I've never been shy about admitting an addiction to trash teen dramas. You name it, I've watched it: Gossip Girl, Dawson's Creek, Roswell, Beverly Hills 90210, The OC, Degrassi, and everything else in between. And I've loved every gloriously over the top dramatic minute of all of them. But with Skins, something has altered my entire view of the teen drama genre. Perhaps it has something to do with being too old to relate to the objectives of the 14-17 year old set (which, according to Skins, is either losing your virginity or furthering your sexual repertoire) or maybe the absurdity of euphemistic dialogue like, "I get to park my Chevy in her garage?!"
The original U.K. version of the show (what is it with Yanks stealing British TV shows and making them far worse?) was created by Bryan Elsley and Jamie Brittain (a somewhat creepy father-son team considering the content of the show) and has been airing on British channel E4 for a total of four seasons. But why should MTV--or any network for that matter--wait for a show to be over before completely fucking with it? Revamped by MTV's creative duo Liz Gately (the woman behind the pitch for Laguna Beach) and Tony DiSanto (executive producer of The Hills and former president of programming at MTV), the American interpretation of the show is expected to mirror the British one, save for a few name changes here and there (e.g. Tony Stonem is now Tony Snyder, played by James Milo Newman).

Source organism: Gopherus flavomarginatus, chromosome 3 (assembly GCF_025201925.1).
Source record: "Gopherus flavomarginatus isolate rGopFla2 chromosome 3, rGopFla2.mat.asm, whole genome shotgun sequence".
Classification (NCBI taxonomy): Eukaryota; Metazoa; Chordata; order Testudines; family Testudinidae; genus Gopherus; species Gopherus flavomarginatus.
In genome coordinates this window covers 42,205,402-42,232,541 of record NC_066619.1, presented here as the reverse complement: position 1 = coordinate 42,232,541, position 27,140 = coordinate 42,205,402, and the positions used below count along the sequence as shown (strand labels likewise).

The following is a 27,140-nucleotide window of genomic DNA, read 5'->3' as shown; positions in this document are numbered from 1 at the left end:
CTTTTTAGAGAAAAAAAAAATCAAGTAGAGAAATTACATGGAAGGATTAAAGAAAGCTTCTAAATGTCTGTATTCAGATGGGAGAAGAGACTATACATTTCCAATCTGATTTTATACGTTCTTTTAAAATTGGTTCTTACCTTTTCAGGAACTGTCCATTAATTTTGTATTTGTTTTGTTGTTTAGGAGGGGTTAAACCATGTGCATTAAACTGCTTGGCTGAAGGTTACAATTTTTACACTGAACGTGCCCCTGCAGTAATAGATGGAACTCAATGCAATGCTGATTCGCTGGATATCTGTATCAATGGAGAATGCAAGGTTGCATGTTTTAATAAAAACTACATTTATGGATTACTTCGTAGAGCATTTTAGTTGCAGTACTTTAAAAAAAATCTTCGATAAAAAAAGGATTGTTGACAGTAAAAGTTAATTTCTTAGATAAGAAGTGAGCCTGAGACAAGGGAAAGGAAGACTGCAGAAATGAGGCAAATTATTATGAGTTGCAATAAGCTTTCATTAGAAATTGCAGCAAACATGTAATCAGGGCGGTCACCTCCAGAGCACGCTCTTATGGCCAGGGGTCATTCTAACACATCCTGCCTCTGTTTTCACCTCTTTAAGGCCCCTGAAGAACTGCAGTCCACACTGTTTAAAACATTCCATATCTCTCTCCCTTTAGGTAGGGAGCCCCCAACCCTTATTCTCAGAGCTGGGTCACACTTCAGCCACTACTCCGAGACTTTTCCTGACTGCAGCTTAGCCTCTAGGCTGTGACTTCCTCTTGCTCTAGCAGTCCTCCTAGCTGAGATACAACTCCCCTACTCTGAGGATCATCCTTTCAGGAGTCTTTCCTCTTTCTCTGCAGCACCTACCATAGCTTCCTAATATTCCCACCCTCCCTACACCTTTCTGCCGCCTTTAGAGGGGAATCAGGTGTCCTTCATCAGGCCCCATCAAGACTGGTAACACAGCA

But obviously name changes aren't the only element destroying a show that once had enough integrity to count A Single Man's Nicholas Hoult amid its cast members. The writing is nothing short of the description "fucking terrible." It's not even remotely comparable to former MTV trash soaps Undressed (directed by notable Brit Roland Joffe) and Spyder Games, both of which embraced the concept of being awesomely bad--without reverting to total shittiness.
So, basically, if I was someone with psychic tendencies (look for my table at Coney Island this summer), I would tell you that this show could go one of two ways: For the 14 year old who thinks life is actually like this, I would prophesy, "Skins is here to stay" and, for the twenty-something who is somewhat familiar with reality, I would assure, "Don't worry, American audiences simply aren't daft enough to be interested in this." Then again, that twenty-something probably knows better.